The International Caries Classification and Management System™ (ICCMS™) takes the results of the ICDAS classification and translates them into a risk-assessed caries management system individualized for the patient.11
The key elements of ICCMS11
- Initial patient assessments (collecting personal and risk-based information through histories and systematic data collection);
- Lesion detection, activity, and appropriate risk assessment (detection and staging of lesions, assessment of caries activity, and caries risk assessment);
- Synthesis and decision making (integrating patient-level and lesion-level information); and
- Clinical treatments (surgical and nonsurgical) with prevention (ensuring that the treatment planning options available are prevention oriented and include nonsurgical options whenever appropriate).
ADA CCS9 incorporates the ICDAS and other classification systems into a broader classification system that also incorporates radiographic presentation of the approximal surface and the clinical presentation. The ADA CCS is conducted on clean teeth, using compressed air, adequate lighting, and a rounded explorer or ball-end probe. Radiographs should also be available. The ADA CCS is designed to include both noncavitated and cavitated lesions and to “describe them by clinical presentation without reference to a specific treatment approach.” In addition, the ADA CCS—contrasted with some caries classification systems—links “clinical lesion presentation to radiographic findings and provides an approach to identify, when possible, caries lesion activity over time.”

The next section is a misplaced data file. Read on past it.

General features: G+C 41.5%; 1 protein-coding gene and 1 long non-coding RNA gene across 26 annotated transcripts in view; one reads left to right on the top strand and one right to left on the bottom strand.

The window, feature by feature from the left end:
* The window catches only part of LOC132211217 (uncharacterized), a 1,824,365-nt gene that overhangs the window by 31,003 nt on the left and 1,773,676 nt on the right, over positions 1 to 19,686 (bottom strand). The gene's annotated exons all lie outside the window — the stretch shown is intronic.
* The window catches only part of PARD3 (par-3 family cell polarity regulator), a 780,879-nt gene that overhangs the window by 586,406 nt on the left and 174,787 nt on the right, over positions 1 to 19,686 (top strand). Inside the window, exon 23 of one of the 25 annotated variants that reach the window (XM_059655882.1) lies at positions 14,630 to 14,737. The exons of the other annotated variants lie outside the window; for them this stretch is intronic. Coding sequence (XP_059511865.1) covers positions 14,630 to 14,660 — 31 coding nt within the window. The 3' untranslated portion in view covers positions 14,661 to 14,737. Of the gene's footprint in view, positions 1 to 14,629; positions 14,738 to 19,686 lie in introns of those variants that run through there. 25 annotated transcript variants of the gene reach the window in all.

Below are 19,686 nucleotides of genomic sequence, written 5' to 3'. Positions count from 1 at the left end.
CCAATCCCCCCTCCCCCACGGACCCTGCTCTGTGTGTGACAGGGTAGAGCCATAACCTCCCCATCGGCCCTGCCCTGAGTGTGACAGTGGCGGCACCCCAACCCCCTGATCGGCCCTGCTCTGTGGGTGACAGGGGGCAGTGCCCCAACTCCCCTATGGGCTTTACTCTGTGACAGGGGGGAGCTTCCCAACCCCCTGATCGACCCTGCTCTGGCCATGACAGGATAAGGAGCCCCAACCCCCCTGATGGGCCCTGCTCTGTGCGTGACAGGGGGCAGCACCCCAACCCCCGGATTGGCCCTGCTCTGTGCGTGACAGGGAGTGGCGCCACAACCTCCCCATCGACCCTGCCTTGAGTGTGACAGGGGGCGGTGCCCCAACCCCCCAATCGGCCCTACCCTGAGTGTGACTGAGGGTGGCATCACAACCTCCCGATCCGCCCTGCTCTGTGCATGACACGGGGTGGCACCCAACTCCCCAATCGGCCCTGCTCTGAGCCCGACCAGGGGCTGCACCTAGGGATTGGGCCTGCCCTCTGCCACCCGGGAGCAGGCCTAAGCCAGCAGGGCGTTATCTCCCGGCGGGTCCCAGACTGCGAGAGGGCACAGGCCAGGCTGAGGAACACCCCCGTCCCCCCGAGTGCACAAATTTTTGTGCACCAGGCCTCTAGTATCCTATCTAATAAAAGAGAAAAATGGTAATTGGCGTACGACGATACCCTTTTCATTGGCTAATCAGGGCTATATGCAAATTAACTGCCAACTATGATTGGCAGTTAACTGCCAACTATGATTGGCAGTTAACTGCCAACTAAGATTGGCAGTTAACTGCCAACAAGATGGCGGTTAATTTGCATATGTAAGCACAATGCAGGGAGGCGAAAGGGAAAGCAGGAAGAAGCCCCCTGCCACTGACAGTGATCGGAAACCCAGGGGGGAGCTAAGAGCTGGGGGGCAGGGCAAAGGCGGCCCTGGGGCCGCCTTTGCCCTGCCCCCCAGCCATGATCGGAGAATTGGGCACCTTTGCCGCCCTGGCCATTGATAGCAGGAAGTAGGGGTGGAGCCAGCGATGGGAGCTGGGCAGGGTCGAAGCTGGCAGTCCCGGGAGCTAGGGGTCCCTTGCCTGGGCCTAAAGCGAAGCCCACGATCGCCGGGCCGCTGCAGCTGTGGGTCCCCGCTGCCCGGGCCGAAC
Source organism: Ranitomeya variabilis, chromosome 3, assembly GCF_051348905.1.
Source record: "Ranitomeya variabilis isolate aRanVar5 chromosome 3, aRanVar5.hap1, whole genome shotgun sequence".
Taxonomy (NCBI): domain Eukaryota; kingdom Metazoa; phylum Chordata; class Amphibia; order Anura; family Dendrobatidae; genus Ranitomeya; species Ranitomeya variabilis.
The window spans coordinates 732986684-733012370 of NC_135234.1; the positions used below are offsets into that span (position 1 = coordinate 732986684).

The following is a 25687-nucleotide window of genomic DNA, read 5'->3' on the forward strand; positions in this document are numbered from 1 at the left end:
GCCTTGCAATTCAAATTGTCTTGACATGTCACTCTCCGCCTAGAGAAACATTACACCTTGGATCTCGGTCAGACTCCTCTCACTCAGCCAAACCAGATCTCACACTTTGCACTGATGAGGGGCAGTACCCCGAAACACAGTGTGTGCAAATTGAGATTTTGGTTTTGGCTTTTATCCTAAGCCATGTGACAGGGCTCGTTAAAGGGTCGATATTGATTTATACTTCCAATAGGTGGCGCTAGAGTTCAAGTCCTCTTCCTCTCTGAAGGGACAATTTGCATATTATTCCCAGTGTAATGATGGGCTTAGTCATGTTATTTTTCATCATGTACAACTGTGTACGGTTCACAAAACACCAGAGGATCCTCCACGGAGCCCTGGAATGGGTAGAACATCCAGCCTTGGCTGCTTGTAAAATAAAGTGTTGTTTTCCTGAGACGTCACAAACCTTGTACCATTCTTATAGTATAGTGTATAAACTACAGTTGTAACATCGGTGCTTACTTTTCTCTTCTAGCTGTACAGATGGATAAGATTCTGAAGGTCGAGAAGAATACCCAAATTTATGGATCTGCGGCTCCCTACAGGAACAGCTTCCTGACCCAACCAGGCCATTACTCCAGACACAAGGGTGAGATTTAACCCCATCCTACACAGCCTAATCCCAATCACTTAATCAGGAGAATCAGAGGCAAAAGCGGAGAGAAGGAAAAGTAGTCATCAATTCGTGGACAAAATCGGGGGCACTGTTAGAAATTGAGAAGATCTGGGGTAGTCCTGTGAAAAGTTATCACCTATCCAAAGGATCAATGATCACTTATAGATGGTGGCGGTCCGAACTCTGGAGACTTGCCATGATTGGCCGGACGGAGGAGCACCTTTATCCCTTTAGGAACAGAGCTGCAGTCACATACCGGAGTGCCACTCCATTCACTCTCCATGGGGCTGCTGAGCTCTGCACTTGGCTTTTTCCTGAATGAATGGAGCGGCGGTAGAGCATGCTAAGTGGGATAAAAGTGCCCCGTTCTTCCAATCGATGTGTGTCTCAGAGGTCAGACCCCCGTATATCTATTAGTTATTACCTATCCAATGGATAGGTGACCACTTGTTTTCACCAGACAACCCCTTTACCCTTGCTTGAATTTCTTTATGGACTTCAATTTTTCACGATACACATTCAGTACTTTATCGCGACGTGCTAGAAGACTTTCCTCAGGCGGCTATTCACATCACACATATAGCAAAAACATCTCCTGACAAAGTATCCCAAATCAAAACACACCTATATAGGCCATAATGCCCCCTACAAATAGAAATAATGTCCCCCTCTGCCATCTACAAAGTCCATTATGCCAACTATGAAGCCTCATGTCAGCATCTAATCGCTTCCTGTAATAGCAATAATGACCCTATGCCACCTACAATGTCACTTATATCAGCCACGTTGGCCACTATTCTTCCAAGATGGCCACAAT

ADA Caries Risk Assessment forms12, 13 categorize a patient’s overall risk of developing caries, based on history and clinical examination. The forms are designated for patients ages 0 to 6 years14 and older than 6 years.13 Characteristics that place a patient at high caries risk include:
- Sugary Foods or Drinks: Bottle or sippy cup with anything other than water at bedtime (ages 0 to 6 years) or frequent or prolonged between meal exposures/day (ages >6 years)
- Eligible for Government Programs: WIC, Head Start, Medicaid or SCHIP (ages 0 to 6)
- Caries Experience of Mother, Caregiver and/or other Siblings: Carious lesions in the last 6 months (ages 0 to 14 years)
- Special Health Care Needs: developmental, physical, medical or mental disabilities that prevent or limit performance of adequate oral health care by themselves or caregivers (ages 0 to 14 years)
- Chemo/Radiation Therapy (ages >6 years)
- Visual or Radiographically Evident Restorations/Cavitated Carious Lesions: Carious lesions or restorations in last 24 months (ages 0 to 6 years)
- Noncavitated (incipient) Carious Lesions: New lesions in the last 24 months (ages 0 to 6 years)
- Cavitated or Noncavitated (incipient) Carious Lesions or Restorations (visually or radiographically evident): 3 or more carious lesions or restorations in last 36 months (ages >6 years)
- Teeth Missing Due to Caries: Any (ages 0 to 6 years) or in the past 36 months (ages >6 years)
- Severe Dry Mouth (Xerostomia; ages >6 years) or Visually Inadequate Salivary Flow (ages 0 to 6 years)